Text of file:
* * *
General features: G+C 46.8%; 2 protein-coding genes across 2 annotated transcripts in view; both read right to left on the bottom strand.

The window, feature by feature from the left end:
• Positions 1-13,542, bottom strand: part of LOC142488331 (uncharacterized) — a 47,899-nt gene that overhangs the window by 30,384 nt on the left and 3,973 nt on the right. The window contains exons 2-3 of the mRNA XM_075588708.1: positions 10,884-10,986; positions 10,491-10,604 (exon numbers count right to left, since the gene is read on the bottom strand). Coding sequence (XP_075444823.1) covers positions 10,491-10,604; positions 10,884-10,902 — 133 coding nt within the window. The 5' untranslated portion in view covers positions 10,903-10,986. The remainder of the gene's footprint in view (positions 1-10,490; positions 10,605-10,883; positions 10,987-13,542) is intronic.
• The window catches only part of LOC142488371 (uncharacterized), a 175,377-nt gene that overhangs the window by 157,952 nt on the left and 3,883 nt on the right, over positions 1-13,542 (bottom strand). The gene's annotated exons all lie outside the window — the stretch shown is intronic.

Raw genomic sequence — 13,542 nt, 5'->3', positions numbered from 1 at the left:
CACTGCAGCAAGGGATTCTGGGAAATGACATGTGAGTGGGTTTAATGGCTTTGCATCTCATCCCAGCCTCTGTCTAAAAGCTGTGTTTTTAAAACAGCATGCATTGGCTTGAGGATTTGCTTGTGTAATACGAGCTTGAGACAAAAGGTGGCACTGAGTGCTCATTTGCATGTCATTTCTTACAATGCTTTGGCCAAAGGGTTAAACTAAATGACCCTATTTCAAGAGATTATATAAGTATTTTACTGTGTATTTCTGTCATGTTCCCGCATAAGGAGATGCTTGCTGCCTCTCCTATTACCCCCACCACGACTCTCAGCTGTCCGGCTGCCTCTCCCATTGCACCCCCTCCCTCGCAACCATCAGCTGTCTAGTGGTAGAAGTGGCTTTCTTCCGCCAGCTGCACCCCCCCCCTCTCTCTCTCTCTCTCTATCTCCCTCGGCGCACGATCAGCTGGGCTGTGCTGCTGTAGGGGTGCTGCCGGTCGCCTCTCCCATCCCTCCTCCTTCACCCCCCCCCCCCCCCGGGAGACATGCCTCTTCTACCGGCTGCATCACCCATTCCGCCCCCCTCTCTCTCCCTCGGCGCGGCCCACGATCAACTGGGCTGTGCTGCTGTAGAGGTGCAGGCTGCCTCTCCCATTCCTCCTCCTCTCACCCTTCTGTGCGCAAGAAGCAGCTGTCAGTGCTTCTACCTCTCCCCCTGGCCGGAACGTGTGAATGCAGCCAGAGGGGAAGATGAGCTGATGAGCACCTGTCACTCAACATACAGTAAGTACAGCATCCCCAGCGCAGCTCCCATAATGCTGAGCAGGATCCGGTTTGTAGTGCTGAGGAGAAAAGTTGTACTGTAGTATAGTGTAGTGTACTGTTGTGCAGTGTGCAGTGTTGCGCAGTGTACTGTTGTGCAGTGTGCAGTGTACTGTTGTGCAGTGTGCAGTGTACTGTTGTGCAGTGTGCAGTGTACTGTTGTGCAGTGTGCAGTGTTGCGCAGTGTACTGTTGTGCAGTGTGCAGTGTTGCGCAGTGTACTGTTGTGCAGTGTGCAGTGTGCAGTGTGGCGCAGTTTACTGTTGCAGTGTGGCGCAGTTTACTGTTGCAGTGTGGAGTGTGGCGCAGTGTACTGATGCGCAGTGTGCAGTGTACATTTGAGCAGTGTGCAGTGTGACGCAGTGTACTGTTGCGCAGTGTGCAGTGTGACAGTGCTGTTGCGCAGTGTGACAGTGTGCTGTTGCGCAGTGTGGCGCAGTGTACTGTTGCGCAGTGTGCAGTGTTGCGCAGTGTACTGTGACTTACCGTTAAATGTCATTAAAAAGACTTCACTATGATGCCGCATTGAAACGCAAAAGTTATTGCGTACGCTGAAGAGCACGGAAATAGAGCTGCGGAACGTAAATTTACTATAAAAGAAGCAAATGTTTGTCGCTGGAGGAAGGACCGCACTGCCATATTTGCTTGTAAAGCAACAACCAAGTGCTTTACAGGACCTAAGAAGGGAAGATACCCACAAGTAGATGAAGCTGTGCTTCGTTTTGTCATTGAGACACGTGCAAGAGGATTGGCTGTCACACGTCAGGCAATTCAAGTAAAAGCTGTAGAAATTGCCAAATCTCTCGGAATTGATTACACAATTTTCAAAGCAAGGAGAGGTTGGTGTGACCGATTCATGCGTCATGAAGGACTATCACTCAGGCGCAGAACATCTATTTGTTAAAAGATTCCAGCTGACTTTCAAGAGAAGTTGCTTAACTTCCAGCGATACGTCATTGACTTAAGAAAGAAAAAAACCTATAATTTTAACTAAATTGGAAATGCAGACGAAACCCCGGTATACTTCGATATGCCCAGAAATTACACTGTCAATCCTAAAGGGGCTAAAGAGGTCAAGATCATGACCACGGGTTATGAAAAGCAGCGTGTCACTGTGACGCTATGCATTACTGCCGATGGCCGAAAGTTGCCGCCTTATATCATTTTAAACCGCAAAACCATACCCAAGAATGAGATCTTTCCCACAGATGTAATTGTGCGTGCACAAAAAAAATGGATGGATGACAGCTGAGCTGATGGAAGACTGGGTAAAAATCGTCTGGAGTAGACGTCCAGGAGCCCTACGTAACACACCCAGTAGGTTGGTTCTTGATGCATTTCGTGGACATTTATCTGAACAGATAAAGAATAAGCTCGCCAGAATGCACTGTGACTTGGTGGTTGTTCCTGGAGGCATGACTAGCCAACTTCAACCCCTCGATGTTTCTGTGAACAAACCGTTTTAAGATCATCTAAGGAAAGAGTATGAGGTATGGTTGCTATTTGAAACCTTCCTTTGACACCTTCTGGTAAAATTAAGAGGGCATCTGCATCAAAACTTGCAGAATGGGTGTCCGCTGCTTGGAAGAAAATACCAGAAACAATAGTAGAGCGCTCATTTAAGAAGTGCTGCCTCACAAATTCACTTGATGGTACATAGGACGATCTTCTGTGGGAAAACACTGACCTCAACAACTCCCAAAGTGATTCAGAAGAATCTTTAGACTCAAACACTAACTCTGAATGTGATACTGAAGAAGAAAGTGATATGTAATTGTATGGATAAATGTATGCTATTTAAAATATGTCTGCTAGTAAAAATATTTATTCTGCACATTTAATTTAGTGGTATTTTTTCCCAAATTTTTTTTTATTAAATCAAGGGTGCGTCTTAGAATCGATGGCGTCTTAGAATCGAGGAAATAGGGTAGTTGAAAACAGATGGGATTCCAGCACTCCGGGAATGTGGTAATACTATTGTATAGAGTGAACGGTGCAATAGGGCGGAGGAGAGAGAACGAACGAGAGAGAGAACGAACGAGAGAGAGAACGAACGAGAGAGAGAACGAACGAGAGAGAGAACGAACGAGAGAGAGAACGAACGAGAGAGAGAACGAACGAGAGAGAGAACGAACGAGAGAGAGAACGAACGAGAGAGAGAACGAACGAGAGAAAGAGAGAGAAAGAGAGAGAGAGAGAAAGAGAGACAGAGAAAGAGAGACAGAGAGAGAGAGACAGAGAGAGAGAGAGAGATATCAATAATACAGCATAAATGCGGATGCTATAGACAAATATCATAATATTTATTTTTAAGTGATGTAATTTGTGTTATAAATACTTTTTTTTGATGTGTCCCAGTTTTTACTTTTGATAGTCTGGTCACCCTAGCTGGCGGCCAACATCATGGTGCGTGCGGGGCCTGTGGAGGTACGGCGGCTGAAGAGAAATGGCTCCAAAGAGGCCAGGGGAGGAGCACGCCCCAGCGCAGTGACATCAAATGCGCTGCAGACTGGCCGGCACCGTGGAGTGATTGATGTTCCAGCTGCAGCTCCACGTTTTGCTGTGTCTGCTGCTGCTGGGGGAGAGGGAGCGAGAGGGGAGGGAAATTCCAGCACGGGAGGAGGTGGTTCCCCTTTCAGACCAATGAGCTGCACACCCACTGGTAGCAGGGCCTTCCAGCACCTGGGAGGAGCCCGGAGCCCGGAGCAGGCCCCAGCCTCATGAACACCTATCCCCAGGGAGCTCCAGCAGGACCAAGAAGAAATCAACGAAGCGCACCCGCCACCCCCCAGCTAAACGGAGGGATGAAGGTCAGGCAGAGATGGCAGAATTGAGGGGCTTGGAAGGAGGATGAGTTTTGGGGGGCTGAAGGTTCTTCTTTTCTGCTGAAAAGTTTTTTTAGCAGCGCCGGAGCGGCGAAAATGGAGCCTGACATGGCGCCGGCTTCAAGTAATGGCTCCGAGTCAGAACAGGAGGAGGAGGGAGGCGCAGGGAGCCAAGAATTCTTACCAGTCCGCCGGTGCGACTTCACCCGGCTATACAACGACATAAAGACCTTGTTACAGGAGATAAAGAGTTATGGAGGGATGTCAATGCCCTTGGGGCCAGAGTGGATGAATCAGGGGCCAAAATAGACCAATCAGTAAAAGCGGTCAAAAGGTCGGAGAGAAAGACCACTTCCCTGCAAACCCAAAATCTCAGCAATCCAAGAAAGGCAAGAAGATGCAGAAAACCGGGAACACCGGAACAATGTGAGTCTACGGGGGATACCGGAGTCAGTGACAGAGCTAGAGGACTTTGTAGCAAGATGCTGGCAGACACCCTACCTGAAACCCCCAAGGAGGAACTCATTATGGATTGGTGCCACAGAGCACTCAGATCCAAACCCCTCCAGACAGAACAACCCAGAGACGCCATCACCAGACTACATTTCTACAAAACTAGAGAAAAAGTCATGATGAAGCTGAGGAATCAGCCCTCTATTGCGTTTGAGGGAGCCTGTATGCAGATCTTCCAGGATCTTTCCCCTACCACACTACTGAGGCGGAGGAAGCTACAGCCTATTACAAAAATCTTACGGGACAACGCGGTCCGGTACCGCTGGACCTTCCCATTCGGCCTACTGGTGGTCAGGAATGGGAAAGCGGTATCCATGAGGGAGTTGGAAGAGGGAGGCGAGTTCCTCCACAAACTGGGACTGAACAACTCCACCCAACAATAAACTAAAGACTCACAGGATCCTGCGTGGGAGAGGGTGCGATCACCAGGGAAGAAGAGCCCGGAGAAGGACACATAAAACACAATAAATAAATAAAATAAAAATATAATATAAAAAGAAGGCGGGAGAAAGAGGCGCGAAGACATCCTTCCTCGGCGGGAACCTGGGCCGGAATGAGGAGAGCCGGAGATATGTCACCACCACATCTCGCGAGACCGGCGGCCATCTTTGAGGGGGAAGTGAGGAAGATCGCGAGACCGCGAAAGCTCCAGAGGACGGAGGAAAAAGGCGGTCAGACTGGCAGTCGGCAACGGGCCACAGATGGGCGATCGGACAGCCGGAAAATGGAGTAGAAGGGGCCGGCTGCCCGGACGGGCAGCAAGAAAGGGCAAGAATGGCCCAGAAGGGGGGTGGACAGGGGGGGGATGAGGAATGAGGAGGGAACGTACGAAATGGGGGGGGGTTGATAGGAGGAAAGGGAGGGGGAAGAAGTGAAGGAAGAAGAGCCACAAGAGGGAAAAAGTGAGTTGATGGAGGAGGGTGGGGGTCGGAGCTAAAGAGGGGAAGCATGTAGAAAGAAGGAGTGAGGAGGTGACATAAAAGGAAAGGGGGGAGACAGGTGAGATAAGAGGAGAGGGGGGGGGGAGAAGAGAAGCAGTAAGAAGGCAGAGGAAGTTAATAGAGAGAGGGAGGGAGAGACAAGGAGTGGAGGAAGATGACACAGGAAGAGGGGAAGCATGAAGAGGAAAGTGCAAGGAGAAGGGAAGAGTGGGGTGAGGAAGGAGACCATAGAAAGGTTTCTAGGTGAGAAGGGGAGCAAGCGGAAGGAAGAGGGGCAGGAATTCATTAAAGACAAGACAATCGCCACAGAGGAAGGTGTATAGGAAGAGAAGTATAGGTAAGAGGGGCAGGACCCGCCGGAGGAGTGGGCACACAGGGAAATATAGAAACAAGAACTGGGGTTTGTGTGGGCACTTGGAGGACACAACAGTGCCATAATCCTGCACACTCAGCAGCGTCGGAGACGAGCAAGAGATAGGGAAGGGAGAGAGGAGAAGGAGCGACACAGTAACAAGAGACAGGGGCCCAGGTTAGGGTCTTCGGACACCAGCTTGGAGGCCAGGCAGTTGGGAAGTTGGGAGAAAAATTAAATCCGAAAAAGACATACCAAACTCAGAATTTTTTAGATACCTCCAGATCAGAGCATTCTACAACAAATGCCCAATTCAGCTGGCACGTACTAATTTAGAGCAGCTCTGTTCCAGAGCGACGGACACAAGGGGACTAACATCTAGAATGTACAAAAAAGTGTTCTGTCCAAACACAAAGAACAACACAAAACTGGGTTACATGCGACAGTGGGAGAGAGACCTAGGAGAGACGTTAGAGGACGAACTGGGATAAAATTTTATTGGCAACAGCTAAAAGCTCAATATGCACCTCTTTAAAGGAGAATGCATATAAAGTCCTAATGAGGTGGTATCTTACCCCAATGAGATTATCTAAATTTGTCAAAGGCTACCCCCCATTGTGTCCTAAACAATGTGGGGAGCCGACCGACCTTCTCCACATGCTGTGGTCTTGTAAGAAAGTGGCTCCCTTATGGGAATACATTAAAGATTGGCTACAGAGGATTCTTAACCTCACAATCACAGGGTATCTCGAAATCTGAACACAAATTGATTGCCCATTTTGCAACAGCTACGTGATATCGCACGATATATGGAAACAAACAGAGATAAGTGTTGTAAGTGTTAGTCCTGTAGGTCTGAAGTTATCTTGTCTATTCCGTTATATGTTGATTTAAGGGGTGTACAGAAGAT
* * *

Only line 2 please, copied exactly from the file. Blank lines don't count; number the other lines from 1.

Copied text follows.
The window, feature by feature from the left end: